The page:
How to Care for Someone Who Has Experienced a Traumatic Birth or Pregnancy

by | Dec 21, 2022 | Birth Trauma Therapy

We all want to help the people we love when they’re going through a difficult time. But having good intentions doesn’t mean we know to help them in the way they need, especially if we haven’t experienced what they have. Does that mean we should give up on the idea of helping them?

Not all of us have experienced pregnancy or birth. Even if we have, that doesn’t mean our experiences with them were negative. Perhaps we have some fond memories of those times. That shouldn’t stop us from helping the people we care about who are trying to cope with a traumatic pregnancy or birth. All we need to know is how we can help them without accidentally making them feel worse.

woman-hugging-another-woman-who-is-comforting-her-after-a truamatic-birth

Listen to Them

If they decide to open up to us about their experiences, the least we can do is sit down and offer a non-judgmental ear. Talking about traumatic experiences is hard. If someone chooses us as a person worth opening up to, then that’s not something we can take lightly.

And, really, all we have to do is listen to them. It sounds simple, doesn’t it? But it does involve some work on our part. Listening involves paying attention. It’s not something we can just pretend to listen to while we think about something else. It’s also important we avoid interrupting them while they’re telling the story. This person is trusting us with their story, and we should honor that.


Validate Their Feelings

It can be very easy to accidentally make our loved one feel worse when we try to make them better. Usually, it’s because we invalidate their feelings in one way or another. We might think that if we remind them things could have gone worse, then they might feel better about their situation. Maybe we’ll tell them that at least they’re alive, or they can get pregnant again.

But really, that only invalidates their pain. And their pain is valid. Trauma isn’t something that can be measured against someone else’s. It’s not a competition about who has it worse. So, what do we do instead of trying to make them feel better about what happened to them?

We validate their pain. We tell them we know that what happened to them was terrible. We tell them we’re there for them in whatever way they need. We aim to be supportive.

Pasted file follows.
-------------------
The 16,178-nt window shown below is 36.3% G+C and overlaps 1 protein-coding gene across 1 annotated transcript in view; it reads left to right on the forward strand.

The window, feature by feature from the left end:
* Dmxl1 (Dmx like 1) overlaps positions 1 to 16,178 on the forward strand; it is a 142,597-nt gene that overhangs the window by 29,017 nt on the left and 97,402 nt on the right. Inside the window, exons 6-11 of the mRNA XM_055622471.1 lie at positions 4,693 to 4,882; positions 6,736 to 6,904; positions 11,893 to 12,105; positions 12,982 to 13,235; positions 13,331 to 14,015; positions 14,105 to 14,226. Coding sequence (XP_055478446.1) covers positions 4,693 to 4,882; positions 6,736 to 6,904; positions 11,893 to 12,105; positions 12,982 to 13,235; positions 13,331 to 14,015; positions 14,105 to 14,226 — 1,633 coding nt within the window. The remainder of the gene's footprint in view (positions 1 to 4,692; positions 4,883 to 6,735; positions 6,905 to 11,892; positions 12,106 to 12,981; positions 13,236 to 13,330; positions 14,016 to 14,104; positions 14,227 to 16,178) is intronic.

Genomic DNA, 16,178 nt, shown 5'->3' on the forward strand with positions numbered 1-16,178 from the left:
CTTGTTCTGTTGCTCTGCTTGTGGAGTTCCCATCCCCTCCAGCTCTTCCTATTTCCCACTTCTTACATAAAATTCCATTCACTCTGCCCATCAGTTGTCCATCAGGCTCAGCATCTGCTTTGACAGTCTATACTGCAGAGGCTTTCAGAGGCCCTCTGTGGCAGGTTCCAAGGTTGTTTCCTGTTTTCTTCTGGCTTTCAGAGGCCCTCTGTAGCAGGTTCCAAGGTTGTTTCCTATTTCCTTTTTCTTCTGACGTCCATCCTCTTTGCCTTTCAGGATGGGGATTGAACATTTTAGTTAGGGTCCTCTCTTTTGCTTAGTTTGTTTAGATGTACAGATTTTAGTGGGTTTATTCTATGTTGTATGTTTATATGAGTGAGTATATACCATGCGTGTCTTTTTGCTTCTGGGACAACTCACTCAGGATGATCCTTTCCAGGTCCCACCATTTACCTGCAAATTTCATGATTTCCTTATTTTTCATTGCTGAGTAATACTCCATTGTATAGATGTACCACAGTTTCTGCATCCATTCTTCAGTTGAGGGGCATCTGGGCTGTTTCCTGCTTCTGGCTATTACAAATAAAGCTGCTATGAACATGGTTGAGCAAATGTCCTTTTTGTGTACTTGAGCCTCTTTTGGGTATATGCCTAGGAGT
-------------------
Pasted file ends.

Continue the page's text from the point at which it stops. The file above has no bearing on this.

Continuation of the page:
Help With Household Tasks

This is tricky. Some people can be very particular about how they want their household chores done, so it’s always better to ask them first if they’d appreciate some help around the house. But if they do, then why not do something simple for them here and there?

We can cook them a meal when they don’t have time to, or when they don’t have the energy to stand in the kitchen cooking for an hour. We can wash some dishes that have piled up in their sink for them. We can even wash a load of laundry if they have too much piled up. This way, we can help lessen the pressure of daily chores on them.

Ask What They Need

Everyone’s traumatic experiences are different. Even if we’ve had a traumatic pregnancy or birth ourselves, our friend might not need the same kind of help that we needed when we were in that position. Your loved one will know their own needs, so the best thing we can do is ask them what those are. It sounds ridiculously simple, doesn’t it? But it works much better than we might think.

Encourage Them to Seek Help

Just because we want to be there for our loved one, want to take care of them, doesn’t mean we are the most capable of doing so. Sometimes, the people we care about need more help than we can give. If your loved one is not already seeing a professional to deal with their trauma, then don’t hesitate to refer them to us. We can help them heal from what happened to them, and the first step in that journey is to schedule an appointment. 

To learn more about how Mindful Reflections can help, check out our Birth Trauma Therapy page.

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